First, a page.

“We carry a dual obligation: to follow the child and to prepare him for life.”
– Catherine McTamaney
Our Primary classroom is designed to allow children the freedom of movement and the choice of their own daily activities. Our materials are chosen to promote concentration, coordination, independence, and order, allowing children the opportunity to begin to make sense of the world around them. “Grace and Courtesy” lessons allow children to naturally develop a responsibility for themselves, the classroom, and others, through experiences with social skills and manners.
Through practice with our Practical Life, Sensorial, Mathematics, Language, and Cultural Studies materials, children develop a foundation for learning and for life. Our guides are trained to observe students throughout independent and group work, to determine the needs of each child individually. This observation allows guides to know when to present new material, which aids a child in understanding their strengths and skills on their own.
The exercises, or work, in Practical Life focuses on care of oneself, care of others, and care of the classroom environment. Practical Life work aids in the development of large and small motor skills, coordination, and independence. Children may be presented lessons on washing a table, pouring water without spilling, and tying a bow. While these may seem to be simple tasks, they require each child to follow a complex process of steps, correcting themselves as they go, until they reach independence with a skill. These exercises lead to self-discipline and a lifelong sense of responsibility. The skills gained through this work are the foundational skills of all subsequent learning in all areas of the classroom.
Children learn by exploring and interacting with the world around them while using their senses. The Sensorial area of the Primary classroom helps children develop a refinement of their senses, leading to a deeper understanding of the relationship between objects around them. Children may work with sorting different sized cubes from large to small with our Pink Tower, or build different polygons with our Constructive Triangle Boxes to refine their visual sense. Working with our Thermic Bottles to differentiate between hot and cold, or our Touch Tablets to find rough and smooth, children will refine their tactile sense. Listening intently to our Sound Cylinders helps a child determine subtle differences in volume with their auditory sense. Smelling and Tasting Bottles encourage refinement of olfactory and gustatory senses. The work in this area prepares the “Mathematical Mind” of the child by offering practice with exactness and order.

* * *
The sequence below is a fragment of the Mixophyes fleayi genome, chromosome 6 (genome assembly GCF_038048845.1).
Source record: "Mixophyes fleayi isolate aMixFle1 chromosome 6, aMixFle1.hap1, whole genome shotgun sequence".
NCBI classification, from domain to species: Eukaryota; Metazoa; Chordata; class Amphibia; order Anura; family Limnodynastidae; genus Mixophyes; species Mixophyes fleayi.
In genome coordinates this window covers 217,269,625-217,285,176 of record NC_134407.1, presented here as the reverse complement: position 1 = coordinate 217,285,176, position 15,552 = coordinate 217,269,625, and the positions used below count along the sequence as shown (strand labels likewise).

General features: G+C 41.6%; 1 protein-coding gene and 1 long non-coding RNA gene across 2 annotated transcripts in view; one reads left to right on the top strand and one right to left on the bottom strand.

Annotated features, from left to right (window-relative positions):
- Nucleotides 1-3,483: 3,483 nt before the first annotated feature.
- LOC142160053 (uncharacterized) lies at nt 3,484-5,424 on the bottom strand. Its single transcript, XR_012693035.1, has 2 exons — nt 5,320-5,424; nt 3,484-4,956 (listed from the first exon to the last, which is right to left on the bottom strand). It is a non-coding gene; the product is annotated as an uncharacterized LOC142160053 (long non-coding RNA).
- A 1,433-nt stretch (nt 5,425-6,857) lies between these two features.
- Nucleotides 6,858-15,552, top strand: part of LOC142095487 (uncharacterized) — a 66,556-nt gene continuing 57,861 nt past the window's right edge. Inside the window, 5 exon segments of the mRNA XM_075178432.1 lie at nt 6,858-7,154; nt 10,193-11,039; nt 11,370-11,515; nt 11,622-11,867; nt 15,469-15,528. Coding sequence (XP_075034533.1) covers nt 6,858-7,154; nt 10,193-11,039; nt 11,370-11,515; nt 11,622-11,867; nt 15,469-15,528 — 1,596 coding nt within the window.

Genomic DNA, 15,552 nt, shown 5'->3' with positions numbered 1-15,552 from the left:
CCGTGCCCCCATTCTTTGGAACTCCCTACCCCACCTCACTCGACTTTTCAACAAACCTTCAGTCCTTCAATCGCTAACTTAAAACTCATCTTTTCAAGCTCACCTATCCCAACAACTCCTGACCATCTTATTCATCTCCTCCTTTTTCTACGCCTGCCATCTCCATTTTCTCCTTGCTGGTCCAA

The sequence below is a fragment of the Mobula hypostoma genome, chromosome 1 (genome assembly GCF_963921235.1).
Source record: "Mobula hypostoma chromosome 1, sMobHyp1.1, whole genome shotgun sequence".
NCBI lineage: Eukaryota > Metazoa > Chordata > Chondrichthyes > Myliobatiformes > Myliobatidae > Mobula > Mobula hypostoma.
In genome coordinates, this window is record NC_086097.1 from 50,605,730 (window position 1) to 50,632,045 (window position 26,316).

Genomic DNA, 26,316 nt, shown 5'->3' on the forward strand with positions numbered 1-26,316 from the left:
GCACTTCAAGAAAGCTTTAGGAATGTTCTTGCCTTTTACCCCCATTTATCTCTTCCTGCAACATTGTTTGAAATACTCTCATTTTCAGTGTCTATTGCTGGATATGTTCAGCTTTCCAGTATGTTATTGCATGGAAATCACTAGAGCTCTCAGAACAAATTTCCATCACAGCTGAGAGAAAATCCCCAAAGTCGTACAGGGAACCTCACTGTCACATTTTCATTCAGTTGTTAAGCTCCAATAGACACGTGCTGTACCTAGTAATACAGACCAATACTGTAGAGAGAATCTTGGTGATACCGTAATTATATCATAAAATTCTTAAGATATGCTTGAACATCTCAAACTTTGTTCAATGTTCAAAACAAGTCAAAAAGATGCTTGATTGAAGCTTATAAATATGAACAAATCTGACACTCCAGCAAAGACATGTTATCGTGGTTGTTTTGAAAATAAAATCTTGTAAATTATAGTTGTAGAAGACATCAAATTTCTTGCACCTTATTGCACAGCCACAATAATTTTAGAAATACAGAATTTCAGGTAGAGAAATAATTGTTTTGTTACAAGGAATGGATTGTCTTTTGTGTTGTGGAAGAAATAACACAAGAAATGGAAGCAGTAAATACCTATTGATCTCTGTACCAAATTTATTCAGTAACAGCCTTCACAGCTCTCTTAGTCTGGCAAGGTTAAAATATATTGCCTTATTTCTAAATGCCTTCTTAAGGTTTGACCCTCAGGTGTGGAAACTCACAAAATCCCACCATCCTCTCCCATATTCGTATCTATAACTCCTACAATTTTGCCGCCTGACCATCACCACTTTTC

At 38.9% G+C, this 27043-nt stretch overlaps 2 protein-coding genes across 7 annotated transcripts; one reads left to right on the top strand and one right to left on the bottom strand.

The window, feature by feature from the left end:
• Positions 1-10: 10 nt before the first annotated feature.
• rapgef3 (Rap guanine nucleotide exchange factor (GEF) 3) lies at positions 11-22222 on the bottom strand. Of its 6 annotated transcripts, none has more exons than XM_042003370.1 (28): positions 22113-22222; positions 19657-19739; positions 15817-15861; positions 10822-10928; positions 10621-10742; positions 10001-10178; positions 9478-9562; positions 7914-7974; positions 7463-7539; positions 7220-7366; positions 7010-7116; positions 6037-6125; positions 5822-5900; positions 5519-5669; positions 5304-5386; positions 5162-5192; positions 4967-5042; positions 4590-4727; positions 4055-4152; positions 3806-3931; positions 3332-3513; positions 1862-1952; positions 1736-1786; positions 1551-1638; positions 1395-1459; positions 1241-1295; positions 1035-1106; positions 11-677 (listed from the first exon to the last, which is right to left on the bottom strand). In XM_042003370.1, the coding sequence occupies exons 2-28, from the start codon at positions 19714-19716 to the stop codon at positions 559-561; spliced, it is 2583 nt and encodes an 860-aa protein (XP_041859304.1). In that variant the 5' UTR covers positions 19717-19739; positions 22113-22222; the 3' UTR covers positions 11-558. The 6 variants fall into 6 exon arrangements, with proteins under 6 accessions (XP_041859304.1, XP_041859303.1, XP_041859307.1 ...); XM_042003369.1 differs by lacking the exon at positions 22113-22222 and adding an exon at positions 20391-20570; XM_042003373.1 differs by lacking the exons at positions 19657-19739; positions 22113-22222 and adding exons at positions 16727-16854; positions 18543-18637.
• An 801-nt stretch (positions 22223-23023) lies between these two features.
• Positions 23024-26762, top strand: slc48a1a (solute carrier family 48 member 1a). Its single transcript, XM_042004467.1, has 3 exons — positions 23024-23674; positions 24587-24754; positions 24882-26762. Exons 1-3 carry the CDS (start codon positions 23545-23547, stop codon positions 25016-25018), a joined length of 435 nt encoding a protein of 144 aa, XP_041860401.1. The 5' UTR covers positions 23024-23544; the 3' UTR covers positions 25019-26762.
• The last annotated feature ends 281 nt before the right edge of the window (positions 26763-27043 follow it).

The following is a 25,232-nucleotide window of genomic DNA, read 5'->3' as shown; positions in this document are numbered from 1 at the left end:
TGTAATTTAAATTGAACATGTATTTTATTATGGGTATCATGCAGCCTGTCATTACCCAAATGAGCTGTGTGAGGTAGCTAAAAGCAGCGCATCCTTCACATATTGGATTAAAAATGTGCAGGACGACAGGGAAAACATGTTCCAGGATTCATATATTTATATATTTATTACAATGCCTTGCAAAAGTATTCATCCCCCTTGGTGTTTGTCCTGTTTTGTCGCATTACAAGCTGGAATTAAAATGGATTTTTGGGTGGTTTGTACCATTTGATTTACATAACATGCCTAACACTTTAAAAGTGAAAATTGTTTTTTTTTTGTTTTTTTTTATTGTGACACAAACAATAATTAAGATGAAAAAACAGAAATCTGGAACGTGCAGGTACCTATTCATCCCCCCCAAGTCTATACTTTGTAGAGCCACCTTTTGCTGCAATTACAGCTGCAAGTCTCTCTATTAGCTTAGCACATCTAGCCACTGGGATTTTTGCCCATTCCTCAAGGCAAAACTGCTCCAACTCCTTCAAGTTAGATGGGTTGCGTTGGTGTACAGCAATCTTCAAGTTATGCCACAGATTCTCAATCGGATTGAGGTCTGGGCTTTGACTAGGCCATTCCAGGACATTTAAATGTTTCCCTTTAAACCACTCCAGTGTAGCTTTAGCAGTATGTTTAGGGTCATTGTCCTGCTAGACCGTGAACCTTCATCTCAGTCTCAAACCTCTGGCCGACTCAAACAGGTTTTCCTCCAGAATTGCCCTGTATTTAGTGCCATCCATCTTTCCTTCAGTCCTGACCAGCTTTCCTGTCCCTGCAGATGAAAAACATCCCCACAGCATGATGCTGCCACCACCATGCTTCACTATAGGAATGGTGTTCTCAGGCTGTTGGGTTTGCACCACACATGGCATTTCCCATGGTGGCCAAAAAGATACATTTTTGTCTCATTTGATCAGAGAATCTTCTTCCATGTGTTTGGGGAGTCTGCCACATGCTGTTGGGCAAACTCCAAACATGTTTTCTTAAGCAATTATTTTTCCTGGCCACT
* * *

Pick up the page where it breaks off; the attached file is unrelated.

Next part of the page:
Through her studies, Maria Montessori determined that we have a “Mathematical Mind.” This “Mathematical Mind” refers to our natural tendency, as humans, for order, exactness, and orientation. She designed our math materials with this knowledge. Our math materials focus on quantity, symbol (number), and the relationship between the two. The materials introduce children to each concept concretely to internalize what they are actually learning or doing. They are able to hold and manipulate the concept they are learning about, with their own hands. A child can feel the difference between one unit bead and one thousand unit beads put together to form a cube. The many math materials allow a concept to be introduced to each individual child in the way that they learn best.
With their “Mathematical Mind,” children are drawn to order and logic in the world around them. For this reason, Montessori language materials focus on phonetic sounds of letters first. Children are introduced to letter sounds with our Sandpaper Letters. This allows children to hear the sound a letter makes while also feeling the way it is formed. At the same time, children can work with materials that introduce new vocabulary, sequencing of events, isolation of sounds in words, and even “writing” their own words with our Moveable Alphabet. Our focus on phonics and vocabulary leads to an understanding of the “rules” of the English language at an age where children are sensitive to the language use around them and are wanting to understand it for themselves.
Dr. Montessori believed that at a young age, children begin to understand that they are part of a larger community. To help young children understand their global community and live with others in peace, Montessori created cultural lessons to introduce children to the experiences of others throughout the world. Our materials introduce children to many types of animals and different human cultures so they can begin to learn to appreciate the importance of our similarities and celebrate our differences. Throughout this practice of peace, children discover how to communicate disagreements and come to a solution of peace together, preparing them for friendships and interactions with others as adults.